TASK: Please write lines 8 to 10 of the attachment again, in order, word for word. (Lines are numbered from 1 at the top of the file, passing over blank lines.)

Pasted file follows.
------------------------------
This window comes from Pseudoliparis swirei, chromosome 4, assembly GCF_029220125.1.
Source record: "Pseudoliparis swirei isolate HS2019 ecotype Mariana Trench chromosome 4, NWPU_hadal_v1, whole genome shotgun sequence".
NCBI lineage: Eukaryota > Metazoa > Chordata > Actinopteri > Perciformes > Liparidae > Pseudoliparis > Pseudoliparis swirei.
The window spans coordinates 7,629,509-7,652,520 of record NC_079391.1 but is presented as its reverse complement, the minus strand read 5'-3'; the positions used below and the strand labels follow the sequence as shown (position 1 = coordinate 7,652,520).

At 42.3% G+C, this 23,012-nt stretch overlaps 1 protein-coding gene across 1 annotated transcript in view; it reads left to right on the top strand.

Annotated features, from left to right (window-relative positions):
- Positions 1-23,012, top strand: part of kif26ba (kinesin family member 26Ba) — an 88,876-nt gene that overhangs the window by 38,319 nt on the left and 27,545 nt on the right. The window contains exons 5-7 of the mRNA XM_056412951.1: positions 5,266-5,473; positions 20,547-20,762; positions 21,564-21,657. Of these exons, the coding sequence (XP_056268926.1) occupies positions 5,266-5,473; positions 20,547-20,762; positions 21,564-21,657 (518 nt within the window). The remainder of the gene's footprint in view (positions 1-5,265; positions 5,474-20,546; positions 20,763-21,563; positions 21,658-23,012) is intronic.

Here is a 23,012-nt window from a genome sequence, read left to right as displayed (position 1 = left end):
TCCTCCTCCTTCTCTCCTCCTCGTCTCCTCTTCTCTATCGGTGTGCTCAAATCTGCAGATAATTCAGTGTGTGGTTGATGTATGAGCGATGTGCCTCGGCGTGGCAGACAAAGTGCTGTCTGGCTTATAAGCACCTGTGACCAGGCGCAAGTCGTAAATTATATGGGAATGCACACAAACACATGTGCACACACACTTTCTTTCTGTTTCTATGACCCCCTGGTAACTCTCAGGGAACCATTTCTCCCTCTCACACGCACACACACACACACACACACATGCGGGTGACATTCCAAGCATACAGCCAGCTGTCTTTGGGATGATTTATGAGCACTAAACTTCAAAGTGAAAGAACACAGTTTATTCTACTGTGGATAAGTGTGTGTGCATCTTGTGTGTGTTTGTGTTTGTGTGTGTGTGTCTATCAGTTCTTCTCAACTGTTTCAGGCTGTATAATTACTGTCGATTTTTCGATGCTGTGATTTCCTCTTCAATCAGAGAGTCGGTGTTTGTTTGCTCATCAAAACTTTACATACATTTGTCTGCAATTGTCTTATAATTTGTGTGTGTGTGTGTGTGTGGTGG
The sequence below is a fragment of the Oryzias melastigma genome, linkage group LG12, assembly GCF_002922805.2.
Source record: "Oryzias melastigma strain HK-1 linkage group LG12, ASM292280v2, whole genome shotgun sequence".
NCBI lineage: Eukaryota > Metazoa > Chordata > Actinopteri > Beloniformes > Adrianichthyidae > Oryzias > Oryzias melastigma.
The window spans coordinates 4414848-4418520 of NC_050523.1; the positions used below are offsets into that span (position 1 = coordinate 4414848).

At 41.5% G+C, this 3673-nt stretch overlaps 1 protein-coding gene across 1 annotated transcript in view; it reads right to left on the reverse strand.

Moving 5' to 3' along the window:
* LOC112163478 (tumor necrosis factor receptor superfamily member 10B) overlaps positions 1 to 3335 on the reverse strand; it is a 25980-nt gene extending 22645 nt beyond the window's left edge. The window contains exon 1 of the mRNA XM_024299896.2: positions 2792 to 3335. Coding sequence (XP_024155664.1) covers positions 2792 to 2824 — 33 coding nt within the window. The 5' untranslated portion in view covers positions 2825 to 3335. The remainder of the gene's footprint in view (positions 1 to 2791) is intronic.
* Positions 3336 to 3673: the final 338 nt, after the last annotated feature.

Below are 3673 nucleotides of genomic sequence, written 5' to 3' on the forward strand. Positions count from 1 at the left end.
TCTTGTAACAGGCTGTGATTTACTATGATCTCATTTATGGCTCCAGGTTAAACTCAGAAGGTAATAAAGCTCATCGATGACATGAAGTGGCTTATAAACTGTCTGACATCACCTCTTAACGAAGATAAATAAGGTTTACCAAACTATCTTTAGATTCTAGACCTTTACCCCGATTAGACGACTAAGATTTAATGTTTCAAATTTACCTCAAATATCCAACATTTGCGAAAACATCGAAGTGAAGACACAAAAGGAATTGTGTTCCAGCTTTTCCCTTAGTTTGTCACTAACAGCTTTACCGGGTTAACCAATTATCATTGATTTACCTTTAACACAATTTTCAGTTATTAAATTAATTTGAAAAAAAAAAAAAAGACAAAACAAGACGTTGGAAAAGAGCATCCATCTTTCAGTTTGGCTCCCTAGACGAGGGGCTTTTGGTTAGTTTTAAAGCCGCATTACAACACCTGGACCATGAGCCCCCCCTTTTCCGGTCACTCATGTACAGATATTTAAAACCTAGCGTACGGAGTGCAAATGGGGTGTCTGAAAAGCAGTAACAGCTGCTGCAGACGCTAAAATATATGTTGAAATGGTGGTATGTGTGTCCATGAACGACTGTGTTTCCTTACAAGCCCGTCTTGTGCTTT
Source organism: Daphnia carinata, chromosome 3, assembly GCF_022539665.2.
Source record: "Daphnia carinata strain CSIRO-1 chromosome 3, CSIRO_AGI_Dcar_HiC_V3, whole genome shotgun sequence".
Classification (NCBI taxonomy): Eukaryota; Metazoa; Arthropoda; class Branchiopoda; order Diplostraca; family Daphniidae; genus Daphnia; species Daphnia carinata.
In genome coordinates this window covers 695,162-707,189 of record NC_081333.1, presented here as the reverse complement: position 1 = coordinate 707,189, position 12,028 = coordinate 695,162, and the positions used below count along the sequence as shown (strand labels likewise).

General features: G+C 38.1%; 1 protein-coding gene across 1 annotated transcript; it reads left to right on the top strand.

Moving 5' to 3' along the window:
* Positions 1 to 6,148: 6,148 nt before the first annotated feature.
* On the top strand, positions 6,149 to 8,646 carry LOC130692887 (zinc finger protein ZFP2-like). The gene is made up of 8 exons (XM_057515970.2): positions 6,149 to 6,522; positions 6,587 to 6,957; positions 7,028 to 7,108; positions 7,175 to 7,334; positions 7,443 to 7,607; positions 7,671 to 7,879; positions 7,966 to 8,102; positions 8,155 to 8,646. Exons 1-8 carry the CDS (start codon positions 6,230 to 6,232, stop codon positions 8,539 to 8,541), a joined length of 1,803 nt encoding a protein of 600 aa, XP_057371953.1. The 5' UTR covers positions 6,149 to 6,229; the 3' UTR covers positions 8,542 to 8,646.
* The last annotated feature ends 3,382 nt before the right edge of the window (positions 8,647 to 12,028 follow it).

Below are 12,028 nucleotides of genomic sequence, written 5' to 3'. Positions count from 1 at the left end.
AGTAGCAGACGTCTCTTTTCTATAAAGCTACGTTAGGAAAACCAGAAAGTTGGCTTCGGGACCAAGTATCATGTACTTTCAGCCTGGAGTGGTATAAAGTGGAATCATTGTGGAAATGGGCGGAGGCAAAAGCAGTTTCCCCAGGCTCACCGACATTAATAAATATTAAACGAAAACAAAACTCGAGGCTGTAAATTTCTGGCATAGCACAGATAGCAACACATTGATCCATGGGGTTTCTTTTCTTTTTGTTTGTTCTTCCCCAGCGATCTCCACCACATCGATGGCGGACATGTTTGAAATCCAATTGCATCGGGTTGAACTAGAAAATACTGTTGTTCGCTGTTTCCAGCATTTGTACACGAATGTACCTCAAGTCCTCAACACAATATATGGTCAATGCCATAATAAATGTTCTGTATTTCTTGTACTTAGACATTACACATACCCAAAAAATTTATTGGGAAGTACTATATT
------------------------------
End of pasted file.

Here is a 23,012-nt window from a genome sequence, read left to right as displayed (position 1 = left end):
TCCTCCTCCTTCTCTCCTCCTCGTCTCCTCTTCTCTATCGGTGTGCTCAAATCTGCAGATAATTCAGTGTGTGGTTGATGTATGAGCGATGTGCCTCGGCGTGGCAGACAAAGTGCTGTCTGGCTTATAAGCACCTGTGACCAGGCGCAAGTCGTAAATTATATGGGAATGCACACAAACACATGTGCACACACACTTTCTTTCTGTTTCTATGACCCCCTGGTAACTCTCAGGGAACCATTTCTCCCTCTCACACGCACACACACACACACACACACATGCGGGTGACATTCCAAGCATACAGCCAGCTGTCTTTGGGATGATTTATGAGCACTAAACTTCAAAGTGAAAGAACACAGTTTATTCTACTGTGGATAAGTGTGTGTGCATCTTGTGTGTGTTTGTGTTTGTGTGTGTGTGTCTATCAGTTCTTCTCAACTGTTTCAGGCTGTATAATTACTGTCGATTTTTCGATGCTGTGATTTCCTCTTCAATCAGAGAGTCGGTGTTTGTTTGCTCATCAAAACTTTACATACATTTGTCTGCAATTGTCTTATAATTTGTGTGTGTGTGTGTGTGTGGTGG
The sequence below is a fragment of the Oryzias melastigma genome, linkage group LG12, assembly GCF_002922805.2.